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The Myth of the Failing Hitter
By Daniel Gabriel

Baseball is a game of numbers, right? And one of the most quintessential of those numbers is batting average. At times misleading, often overrated, batting average is nonetheless a quick and effective three digit shorthand for a player's prowess at the plate. Yet somehow hordes of social commentators continue to misrepresent the meaning of batting average—and overlook what a hitter is really trying to accomplish with the stick—by repeatedly reciting the pernicious falsehood of batting failure.

You've heard the mantra: "Hitting a baseball is the single hardest activity in sports. Why, players who can do it successfully even three times out of ten are big league all-stars." Or, from an interview earlier this year in Saint Paul's Skyway News, ". . . that's one of the things that a lot of baseball fans overlook. If you're batting .300, 30 percent, that means that you fail at a rate of 70 percent." Just recently I read a "coach's perspective" piece in the newsletter of a local Little League and came across this astonishing statement: "[T]he key characteristic of baseball is its high failure rate (70 percent failure rate at the plate is Hall of Fame success)."

Enough. I can sit by no longer; it is time to speak. Imagine a pitcher described as having a "high failure rate" for throwing strikes. An infield that customarily "failed" to field the ball successfully. Or a coach whose signals repeatedly "failed" to bring results. (Baseball, I'm afraid, is about succeeding.)

But let's stick with hitting. First off, that nonsense about the mere fact of hitting a ball three times out of ten. Even at the Little League level I would expect better results than that. How about foul balls? Line shots right at a fielder? Sharp grounders knocked down by swift infielders? Even feeble pop flies count as hitting the ball. So let's hear no more about the high standard of a three out of ten rate of connecting with a pitch.

"Okay," say my detractors, "We'll give you that one. But what about the 70 percent failure rate at the plate? Surely you'd concede that a .300 average represents outstanding hitting."

Depends, of course, on what level of play we're talking about. In Little League, my best hitters come in over .500. Top high school hitters routinely exceed .400. (At the 2000 World Junior Championships, Saint Paul's pride, Joe Mauer—the recent number one draft choice of the Minnesota Twins—hit .565!) Even at the major league level, hitting .300 doesn't guarantee a starting position, let alone the Hall of Fame. If you can't play the field, or if that .300 shows no power and no ability to move runners, then you may well be relegated to pinch hitting duty.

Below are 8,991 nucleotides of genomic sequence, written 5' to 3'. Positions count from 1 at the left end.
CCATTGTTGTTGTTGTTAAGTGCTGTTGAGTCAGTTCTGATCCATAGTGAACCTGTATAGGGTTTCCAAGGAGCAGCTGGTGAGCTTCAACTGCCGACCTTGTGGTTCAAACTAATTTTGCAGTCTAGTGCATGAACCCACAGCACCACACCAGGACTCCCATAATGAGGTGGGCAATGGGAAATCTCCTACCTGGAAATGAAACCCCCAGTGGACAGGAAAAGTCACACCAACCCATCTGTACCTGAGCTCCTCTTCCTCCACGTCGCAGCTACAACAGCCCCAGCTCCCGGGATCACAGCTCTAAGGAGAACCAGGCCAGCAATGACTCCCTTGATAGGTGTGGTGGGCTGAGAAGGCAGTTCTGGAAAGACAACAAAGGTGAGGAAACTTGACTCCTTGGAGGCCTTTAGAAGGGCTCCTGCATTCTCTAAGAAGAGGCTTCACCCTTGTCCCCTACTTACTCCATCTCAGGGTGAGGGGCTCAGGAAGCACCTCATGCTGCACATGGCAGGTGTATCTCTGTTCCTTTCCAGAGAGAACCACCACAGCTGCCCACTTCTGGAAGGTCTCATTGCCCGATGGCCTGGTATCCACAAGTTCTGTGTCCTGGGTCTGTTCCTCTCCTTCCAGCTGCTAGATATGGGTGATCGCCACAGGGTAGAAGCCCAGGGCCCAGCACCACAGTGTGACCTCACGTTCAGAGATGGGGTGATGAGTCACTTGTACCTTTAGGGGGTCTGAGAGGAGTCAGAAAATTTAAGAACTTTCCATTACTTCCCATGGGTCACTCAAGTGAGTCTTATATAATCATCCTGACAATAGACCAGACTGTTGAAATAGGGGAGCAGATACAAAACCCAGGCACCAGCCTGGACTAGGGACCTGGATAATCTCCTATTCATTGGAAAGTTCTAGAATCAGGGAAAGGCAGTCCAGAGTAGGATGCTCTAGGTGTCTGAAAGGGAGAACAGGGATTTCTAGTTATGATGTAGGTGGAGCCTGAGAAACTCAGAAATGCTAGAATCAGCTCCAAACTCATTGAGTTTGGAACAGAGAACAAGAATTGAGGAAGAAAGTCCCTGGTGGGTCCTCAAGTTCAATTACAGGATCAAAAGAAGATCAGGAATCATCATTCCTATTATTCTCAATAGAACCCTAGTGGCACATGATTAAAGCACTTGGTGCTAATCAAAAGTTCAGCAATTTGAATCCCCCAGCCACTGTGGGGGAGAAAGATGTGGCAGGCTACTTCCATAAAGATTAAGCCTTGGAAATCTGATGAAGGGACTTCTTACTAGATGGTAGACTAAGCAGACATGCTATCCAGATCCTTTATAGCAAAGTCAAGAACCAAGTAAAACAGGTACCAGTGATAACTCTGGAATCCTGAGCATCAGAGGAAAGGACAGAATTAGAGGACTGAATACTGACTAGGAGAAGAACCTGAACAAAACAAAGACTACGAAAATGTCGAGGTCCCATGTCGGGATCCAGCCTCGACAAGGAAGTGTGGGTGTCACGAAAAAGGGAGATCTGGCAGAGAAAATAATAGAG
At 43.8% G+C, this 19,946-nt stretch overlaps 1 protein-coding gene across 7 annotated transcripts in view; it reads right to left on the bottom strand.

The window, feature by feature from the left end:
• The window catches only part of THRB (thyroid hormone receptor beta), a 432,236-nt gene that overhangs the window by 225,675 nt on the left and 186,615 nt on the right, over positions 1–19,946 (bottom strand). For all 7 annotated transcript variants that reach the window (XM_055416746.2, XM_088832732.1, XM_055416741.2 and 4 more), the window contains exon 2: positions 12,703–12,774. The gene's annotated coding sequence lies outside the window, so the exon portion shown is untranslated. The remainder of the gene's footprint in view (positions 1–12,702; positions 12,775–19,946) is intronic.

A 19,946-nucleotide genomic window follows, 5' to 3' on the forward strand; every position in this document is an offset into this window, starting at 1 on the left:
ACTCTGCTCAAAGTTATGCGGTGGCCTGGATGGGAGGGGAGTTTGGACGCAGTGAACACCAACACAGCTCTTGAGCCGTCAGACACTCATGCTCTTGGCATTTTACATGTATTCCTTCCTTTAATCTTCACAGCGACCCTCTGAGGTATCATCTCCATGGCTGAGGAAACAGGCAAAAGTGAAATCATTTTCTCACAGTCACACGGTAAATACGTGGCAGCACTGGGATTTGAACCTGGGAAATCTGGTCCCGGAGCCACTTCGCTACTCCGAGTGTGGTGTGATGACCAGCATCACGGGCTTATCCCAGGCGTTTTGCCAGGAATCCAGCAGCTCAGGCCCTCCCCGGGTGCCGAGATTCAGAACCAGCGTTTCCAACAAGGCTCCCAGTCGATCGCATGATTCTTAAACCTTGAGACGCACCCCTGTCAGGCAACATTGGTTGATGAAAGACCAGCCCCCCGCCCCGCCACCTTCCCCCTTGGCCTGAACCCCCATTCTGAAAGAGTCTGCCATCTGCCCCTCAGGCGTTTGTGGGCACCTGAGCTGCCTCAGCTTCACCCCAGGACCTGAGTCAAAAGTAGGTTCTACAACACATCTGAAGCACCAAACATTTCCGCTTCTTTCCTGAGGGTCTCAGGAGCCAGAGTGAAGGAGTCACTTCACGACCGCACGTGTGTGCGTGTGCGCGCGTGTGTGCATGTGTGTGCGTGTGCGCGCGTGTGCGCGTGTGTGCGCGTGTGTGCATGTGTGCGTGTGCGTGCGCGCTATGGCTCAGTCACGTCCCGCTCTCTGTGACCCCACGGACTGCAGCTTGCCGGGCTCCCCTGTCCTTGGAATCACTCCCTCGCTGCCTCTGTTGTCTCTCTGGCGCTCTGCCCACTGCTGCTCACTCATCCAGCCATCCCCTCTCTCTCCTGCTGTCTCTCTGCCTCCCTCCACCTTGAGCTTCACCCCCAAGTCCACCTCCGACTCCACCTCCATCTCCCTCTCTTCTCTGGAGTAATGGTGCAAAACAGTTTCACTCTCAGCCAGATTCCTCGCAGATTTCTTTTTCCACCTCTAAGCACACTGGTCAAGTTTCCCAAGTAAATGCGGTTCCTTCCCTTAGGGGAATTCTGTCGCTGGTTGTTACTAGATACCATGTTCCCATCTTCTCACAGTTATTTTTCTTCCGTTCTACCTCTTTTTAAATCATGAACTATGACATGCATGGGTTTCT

But my real point . . . and you knew that eventually I'd find one . . . is that base hits by no means represent the only signs of success at the plate. Whatever happened to a walk or being hit by a pitch? Think of all the times when it's crucial to produce a sacrifice fly, or bunt? As a coach, I'm plenty happy when my guy gets aboard on an error—and usually content when he moves the runner over with a routine grounder to the right side. Even "at-em" balls don't seem much like failure to me, unless they come at some sort of game-breaking moment, and even then they seem more like poor luck or team failure rather than anything the hitter might have done wrong.

Aside from the hard-fought at bats that simply result in outs, however, we're still left with the prospect of a .300 on-base percentage as being sufficient for success. Not so. Every single player on the team I coached through a season of indoor dome league ball this past winter had an on-base percentage of .326 or above. The top guys were all between .500 and .600. Now that's a baseball success rate.

In 1961, Roger Maris hit .269 and Tito Francona hit .301. Who do you think had the more successful season? There's far more to effective hitting than simply trying to best a false "failure" line of 70 percent. Preach production; preach working the count to expose the pitcher; preach finding a way to get aboard. But don't preach the likelihood of failure to young ballplayers—or acceptance of it by otherwise knowledgeable fans.

And don't even get me started on earned run average. —EFQ

DANIEL GABRIEL's stories and articles have appeared widely in eight countries. He is the director of the COMPAS Writers & Artists in the Schools program in Saint Paul, Minnesota.

© 2001 Daniel Gabriel


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